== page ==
Today’s image for Day 315 of the VM_365 project shows part of a Middle Iron Age flat and perforated handled lid for a cooking vessel which came from a small excavation at Tivoli Park Avenue, Margate carried out by the Isle of Thanet Archaeological Society.
A series of small test pit excavations by the Isle of Thanet Archaeological Society were carried out in the mid-late 2000’s and were designed to find further traces of the Tivoli Roman ‘villa’ which featured on Day 77 of the VM_365 project and was previously recorded by Dr. Arthur Rowe. Little material associated with the villa was recovered but instead the investigations produced a rare sequence of earlier Iron Age activity.
In the uppermost levels of the sequence, in descending order, there was a thin scatter of material confirming Anglo-Saxon, Early-Mid Roman and Late Iron Age activity. Beneath this were increasing quantities of Mid-Late iron Age material (c.200-50 BC), and then beneath that a chalk and cobble floor of, broadly Mid Iron Age date (c.350-200 BC) and, beneath that again, postholes and occupation soil datable to the Early-Mid Iron Age (c.600-350 BC).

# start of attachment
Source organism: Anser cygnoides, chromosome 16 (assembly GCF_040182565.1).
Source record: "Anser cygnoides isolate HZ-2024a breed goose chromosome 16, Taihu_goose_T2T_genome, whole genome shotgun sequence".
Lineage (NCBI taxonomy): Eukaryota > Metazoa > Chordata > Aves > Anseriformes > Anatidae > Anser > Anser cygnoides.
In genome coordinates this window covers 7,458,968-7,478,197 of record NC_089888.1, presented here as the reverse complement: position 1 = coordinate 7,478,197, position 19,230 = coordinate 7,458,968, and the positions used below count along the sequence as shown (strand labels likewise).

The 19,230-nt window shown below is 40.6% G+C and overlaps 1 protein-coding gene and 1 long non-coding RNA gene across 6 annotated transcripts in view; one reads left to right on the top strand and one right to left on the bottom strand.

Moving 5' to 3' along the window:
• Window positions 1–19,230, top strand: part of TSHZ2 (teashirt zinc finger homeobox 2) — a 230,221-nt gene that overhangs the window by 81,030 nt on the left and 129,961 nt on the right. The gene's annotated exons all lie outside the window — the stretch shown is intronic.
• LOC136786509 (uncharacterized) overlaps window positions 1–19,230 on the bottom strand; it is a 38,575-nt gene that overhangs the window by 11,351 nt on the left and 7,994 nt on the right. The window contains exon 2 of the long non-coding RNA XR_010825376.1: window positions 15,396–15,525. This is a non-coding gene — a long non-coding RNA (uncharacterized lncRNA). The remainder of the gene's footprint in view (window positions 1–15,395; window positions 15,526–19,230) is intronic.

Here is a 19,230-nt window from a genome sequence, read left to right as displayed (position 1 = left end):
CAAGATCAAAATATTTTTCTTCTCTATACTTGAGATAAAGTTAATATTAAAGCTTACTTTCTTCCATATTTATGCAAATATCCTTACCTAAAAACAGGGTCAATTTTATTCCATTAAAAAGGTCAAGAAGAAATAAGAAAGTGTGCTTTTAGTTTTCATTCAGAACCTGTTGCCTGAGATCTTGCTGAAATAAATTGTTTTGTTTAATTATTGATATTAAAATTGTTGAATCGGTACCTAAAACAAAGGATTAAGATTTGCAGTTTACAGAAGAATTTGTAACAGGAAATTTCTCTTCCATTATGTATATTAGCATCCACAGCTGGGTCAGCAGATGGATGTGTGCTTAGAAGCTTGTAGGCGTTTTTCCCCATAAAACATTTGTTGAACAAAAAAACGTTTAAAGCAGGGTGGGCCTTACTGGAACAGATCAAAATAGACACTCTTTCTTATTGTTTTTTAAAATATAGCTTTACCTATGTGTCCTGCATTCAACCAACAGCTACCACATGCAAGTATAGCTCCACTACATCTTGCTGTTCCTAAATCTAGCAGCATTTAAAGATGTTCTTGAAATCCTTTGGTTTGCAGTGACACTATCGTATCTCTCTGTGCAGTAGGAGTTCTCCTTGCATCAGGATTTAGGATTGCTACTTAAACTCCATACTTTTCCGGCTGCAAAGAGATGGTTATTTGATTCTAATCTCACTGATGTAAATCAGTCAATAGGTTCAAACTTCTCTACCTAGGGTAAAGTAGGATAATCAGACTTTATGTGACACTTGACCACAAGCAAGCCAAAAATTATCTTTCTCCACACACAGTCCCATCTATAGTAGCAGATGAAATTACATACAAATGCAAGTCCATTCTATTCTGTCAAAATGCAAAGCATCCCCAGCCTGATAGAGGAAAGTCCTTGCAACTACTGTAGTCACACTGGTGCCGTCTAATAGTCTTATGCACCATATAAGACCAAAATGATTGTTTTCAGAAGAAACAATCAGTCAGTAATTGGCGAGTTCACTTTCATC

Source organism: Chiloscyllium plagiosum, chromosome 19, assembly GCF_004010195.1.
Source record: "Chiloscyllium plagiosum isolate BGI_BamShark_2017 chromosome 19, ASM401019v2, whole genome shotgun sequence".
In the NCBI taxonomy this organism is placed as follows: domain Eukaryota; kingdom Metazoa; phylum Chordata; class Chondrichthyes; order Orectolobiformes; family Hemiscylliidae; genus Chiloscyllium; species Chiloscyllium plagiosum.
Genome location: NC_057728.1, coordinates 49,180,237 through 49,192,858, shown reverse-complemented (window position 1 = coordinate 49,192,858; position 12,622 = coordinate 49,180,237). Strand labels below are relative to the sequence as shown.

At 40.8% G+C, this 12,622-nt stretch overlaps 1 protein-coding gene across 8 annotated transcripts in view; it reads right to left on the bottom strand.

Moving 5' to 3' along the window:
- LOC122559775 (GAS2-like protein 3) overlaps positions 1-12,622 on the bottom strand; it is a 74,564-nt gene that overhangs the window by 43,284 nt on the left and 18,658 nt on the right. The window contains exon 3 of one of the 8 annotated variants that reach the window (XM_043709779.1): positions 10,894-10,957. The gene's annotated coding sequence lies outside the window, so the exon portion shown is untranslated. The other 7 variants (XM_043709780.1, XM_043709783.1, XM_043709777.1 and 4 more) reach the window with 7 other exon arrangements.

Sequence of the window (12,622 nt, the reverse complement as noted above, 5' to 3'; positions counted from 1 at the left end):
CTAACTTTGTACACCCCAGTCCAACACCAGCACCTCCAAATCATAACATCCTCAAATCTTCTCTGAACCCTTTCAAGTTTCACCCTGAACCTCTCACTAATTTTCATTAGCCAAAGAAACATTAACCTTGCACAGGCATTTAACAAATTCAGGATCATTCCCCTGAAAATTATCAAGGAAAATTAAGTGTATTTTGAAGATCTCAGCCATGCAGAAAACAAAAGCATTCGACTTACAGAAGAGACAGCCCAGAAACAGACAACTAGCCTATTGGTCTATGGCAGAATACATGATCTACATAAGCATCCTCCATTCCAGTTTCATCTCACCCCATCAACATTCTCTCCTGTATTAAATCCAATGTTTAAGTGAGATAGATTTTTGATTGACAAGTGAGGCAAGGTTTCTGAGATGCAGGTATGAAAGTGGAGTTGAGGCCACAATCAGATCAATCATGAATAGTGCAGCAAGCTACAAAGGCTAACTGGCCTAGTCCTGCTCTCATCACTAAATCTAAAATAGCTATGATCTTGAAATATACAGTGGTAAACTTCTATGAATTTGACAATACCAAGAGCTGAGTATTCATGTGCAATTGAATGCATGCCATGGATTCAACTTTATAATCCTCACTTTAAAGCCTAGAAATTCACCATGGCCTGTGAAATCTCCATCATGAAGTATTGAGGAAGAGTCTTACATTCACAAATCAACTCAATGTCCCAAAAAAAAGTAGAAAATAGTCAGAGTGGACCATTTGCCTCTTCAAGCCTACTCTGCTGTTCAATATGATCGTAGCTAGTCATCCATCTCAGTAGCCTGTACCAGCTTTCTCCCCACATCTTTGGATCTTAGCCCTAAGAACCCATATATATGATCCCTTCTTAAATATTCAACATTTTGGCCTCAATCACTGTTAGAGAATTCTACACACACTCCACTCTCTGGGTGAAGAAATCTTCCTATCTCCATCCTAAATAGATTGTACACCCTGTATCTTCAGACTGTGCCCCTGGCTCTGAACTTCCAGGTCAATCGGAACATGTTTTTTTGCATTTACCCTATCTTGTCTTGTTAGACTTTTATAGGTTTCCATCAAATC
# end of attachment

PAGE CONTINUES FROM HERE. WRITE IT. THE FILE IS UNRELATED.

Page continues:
One of the features associated with the Middle Iron Age floor produced the lid shown above in the picture on the left. It is part of a handled lid – with the rim at the bottom, and handle at top. The handle is flat and perforated (picture right) which means that the lid was used during the slow-cooking of vegetables or meat, over a relatively low heat.
Roughly made pot lids, using re-worked lower bodies of broken jars are not unknown from Iron Age sites – but a deliberately-made lid, with a ‘steamer-knob’, is rare and tends to confirm that at least in the Middle Iron Age more sophisticated cooking techniques were being employed than the simple roasting of a pig or other animal on a turned spit.
The information and images for this post were kindly provided by Nigel Macpherson-Grant.